I dreaded passover growing up. It seemed boring and oppressive and... dreadful with the emphasis on DREAD. I never really named it, but felt somewhere in my hungry gut that this wasn't a great place to be...my grandparents’ overheated undersized apartment in Queens, with these flat books in our hands, these hollow songs, this jelly on my fish.
A couple of years ago I was at a workshop called L'dor V'dor (generation to generation) and I thought about Pesach from my grandparents’ perspective for the first time.
They both came to the US from Vienna in the late 30's, in what would have been their university years. They both lost many family members in the Holocaust; my grandma lost both of her parents in concentration camps.
I got a picture in my head of my grandpa Joe, a 25-year-old newlywed in a new country, New York City (well, it was Jersey actually), getting settled in what would be his lifelong career as a garment cutter - this shy, hopeful, sad young man, this new husband and new dad and recent immigrant and non-english speaker (the guy still sounds like he hasn't been off the boat for long). This guy leading the seder cause nobody else made it and he and my grandma were basically orphaned. Grandma Ruth, leaving Vienna at 17 in a rush, no time to take the recipes she was too young to have really learned, in their ample and loving home where she, the youngest child, hoped to be a doctor and spent her time studying and playing with friends.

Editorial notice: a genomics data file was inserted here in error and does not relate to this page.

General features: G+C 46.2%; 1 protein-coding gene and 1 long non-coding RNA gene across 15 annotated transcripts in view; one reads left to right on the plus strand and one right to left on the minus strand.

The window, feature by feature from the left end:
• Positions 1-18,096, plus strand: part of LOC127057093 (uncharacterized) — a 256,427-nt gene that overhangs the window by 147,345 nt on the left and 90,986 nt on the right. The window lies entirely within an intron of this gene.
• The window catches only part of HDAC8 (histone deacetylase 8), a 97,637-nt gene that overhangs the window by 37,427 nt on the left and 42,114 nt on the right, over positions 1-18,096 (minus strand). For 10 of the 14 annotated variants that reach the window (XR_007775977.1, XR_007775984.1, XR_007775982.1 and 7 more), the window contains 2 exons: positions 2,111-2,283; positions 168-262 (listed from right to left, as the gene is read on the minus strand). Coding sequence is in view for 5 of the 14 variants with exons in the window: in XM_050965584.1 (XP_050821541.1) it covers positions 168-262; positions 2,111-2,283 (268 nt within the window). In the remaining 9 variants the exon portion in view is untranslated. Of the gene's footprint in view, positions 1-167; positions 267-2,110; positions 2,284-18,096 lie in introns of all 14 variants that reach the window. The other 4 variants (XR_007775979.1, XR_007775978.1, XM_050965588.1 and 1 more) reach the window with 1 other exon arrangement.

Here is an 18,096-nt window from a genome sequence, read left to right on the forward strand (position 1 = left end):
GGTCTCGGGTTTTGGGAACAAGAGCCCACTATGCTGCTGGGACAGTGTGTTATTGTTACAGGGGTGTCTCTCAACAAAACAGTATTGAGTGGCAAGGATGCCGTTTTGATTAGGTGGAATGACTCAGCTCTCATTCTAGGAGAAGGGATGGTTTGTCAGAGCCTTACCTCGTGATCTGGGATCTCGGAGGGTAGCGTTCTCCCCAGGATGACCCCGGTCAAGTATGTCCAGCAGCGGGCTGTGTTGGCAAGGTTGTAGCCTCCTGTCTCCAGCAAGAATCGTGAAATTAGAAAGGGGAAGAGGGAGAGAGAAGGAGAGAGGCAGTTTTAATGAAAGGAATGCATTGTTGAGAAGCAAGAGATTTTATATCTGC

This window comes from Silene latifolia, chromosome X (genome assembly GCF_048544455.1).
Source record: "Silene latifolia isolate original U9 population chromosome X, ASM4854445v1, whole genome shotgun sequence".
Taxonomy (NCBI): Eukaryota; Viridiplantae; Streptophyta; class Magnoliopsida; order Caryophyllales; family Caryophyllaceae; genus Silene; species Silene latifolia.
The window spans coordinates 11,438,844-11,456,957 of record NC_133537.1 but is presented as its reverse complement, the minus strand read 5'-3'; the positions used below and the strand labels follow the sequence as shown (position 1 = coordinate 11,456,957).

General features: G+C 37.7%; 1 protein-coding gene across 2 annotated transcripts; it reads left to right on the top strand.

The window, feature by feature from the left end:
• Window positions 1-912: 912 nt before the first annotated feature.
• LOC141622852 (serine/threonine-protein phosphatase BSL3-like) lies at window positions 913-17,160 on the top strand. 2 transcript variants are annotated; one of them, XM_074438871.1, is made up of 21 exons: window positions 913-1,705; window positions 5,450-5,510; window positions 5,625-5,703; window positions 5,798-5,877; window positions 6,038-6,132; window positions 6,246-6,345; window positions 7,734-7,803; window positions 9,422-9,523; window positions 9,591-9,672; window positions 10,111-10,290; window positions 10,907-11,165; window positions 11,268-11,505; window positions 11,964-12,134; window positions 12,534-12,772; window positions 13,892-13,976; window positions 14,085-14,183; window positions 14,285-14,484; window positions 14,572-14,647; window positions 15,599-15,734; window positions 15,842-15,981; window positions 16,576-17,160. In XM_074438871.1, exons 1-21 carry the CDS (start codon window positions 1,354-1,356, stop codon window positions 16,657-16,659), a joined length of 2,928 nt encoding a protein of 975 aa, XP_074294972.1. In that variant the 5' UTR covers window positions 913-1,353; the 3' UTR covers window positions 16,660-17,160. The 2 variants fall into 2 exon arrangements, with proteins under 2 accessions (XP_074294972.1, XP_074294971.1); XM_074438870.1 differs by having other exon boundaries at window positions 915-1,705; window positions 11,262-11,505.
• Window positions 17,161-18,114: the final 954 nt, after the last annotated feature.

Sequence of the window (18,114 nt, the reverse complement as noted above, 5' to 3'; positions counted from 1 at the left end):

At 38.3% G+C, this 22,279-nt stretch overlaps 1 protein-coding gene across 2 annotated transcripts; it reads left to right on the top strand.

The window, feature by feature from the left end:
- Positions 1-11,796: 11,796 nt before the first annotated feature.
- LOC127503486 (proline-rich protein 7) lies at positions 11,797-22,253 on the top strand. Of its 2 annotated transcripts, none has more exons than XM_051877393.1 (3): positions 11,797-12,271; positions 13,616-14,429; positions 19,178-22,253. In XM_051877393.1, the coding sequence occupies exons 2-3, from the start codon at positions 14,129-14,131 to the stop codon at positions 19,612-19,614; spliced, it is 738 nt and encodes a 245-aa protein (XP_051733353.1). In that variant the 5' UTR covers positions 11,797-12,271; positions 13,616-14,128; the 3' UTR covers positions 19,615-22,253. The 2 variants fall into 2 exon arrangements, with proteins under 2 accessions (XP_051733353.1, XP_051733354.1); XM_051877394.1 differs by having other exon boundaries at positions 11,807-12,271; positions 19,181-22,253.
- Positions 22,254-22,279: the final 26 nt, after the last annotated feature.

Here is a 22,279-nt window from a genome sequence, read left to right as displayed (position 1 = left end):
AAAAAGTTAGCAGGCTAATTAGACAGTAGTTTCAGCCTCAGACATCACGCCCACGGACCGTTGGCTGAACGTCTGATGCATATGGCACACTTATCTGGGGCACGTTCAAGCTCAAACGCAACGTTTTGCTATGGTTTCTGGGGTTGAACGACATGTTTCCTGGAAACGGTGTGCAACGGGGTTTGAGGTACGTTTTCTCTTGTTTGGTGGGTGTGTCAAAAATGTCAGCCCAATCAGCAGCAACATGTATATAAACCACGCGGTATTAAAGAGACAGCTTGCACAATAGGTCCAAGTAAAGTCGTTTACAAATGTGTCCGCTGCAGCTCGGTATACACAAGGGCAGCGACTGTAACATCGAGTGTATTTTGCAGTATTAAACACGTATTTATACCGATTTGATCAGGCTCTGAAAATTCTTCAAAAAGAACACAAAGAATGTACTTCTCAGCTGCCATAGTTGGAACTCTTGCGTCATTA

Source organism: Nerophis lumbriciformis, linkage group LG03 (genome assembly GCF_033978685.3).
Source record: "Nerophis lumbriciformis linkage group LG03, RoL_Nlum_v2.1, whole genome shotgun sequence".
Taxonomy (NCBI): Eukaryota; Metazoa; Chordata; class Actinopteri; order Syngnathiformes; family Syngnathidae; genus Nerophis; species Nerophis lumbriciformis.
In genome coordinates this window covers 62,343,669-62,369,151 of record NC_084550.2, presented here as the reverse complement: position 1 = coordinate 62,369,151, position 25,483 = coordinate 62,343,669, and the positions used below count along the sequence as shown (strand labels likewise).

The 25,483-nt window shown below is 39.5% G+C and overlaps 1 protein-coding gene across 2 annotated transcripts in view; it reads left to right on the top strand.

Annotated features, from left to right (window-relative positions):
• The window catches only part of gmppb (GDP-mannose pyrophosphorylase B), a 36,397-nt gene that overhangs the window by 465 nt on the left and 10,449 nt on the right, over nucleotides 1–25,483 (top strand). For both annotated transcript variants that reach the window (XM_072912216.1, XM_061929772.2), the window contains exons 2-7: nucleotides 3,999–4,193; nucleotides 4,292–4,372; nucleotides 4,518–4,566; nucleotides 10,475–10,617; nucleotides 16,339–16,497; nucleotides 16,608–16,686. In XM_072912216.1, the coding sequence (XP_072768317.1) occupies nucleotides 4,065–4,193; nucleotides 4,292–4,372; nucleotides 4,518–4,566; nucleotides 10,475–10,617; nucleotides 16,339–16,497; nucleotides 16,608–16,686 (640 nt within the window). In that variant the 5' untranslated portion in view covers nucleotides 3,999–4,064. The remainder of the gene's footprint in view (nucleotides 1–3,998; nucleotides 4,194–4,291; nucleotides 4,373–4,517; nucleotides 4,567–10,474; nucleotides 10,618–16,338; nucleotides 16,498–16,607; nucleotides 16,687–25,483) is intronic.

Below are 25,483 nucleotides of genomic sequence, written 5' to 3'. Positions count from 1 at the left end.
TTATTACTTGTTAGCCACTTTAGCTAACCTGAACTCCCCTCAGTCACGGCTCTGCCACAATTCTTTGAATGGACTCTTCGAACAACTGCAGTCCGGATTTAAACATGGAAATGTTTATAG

Cut to New York. Long gone the lush days of Vienna, or the simple comforts of home and family and the Haggadah they knew, recipes from many generations, the Seder plate and the cousins, and maybe Bubbe cooking and Zadie leading. Here they are, doing their own Seder in their apartment with their two little boys who would grow up to be absolute New Yorkers who don't know any German and, strangely enough, don't identify with Judaism, don't cherish and nourish traditions. These two sons who dread the seder, go only out of a sense of duty and, I think, knowing how dreadful it feels, are too pained to imagine my grandparents going through the motions alone.
Once I imagined the pain or the numbness they must have had around the seder, I was able to wrestle it back. Now I cherish the chance to celebrate with people that I love, to make food, to study the story and seek for application in my life and our world. I cherish the chance to honor Ruth and Joe and their amazing parents and struggles and sacrifices, and consider it my joyous duty to acknowledge, feel and someday move beyond, the sadness that encompassed them.
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